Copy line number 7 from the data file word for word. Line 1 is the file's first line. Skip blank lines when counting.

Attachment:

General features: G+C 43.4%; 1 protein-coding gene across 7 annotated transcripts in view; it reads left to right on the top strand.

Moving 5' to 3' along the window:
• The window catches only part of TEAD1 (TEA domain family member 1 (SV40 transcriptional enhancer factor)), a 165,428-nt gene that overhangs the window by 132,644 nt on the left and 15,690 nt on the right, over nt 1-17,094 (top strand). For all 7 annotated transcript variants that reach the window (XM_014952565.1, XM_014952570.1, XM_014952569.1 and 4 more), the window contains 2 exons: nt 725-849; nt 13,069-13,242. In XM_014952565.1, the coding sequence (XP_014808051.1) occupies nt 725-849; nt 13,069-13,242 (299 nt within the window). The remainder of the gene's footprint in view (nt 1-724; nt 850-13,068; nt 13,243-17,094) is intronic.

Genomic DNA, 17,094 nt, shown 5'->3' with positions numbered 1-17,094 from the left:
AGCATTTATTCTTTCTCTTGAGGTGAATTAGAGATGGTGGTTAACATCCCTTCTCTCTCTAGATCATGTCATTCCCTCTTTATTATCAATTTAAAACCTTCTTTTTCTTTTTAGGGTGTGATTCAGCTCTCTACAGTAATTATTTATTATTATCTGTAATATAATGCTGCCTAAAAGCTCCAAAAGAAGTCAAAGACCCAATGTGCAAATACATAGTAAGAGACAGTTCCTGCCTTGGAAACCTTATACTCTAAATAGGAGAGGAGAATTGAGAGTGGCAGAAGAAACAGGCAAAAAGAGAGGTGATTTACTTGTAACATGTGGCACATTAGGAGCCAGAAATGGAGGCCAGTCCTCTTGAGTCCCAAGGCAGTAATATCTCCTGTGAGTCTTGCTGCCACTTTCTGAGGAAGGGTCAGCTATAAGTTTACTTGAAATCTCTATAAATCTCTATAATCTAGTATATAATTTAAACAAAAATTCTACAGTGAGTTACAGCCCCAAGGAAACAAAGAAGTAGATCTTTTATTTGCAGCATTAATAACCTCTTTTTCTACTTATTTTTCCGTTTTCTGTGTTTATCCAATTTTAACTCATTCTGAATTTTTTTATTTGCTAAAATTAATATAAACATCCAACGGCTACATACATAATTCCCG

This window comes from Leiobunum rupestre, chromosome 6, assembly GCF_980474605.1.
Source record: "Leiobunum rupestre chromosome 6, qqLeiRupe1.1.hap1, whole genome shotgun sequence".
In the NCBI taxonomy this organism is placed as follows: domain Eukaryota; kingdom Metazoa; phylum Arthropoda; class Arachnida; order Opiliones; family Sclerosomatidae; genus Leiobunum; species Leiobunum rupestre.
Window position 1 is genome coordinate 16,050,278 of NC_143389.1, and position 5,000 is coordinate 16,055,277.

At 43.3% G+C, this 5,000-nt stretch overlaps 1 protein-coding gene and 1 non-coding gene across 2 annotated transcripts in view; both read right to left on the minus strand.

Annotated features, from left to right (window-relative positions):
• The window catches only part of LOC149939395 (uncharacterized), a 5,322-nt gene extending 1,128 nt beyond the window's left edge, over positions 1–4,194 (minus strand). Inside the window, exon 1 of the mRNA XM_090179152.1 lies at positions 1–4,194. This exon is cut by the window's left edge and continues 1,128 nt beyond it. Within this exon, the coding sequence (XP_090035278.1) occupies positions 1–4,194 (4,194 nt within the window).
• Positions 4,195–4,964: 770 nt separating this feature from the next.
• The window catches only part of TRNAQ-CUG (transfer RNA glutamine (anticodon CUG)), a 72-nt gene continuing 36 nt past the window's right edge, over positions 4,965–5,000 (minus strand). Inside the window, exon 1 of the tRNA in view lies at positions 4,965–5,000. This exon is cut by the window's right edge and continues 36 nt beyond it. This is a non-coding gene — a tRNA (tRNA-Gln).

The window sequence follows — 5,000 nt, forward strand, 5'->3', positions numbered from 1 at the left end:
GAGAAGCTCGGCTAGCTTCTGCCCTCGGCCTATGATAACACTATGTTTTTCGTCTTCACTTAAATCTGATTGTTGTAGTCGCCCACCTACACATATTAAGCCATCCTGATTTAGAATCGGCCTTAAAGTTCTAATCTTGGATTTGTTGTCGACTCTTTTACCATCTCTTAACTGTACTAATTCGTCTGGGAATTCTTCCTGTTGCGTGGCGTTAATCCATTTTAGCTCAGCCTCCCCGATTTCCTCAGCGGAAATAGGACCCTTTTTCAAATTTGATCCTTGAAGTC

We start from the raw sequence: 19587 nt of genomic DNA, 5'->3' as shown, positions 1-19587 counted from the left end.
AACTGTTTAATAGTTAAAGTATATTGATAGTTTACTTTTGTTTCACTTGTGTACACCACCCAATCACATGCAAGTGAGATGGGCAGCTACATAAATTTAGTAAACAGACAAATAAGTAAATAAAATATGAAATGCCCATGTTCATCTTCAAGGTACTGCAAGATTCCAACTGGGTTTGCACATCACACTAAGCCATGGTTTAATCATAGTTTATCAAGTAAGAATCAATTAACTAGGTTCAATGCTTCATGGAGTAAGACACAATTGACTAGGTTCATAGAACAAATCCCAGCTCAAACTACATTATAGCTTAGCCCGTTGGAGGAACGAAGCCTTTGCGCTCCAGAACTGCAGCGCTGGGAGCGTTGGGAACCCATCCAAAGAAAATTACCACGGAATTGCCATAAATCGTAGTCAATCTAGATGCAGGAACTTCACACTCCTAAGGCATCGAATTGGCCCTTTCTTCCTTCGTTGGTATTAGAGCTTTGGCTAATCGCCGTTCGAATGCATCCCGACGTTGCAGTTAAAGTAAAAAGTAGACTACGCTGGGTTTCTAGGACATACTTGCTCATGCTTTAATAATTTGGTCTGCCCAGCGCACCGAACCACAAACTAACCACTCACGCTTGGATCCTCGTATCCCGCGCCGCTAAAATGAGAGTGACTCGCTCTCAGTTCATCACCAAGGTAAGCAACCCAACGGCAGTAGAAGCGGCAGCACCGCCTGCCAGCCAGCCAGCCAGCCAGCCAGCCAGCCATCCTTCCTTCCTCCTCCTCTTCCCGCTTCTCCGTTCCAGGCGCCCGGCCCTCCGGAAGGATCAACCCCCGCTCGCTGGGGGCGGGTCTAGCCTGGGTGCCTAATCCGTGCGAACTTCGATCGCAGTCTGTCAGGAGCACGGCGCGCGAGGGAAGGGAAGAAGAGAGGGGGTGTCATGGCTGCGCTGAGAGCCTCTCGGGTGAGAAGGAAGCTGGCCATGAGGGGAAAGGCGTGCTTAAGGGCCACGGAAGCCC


Source record: "Leiobunum rupestre chromosome 6, qqLeiRupe1.1.hap1, whole genome shotgun sequence".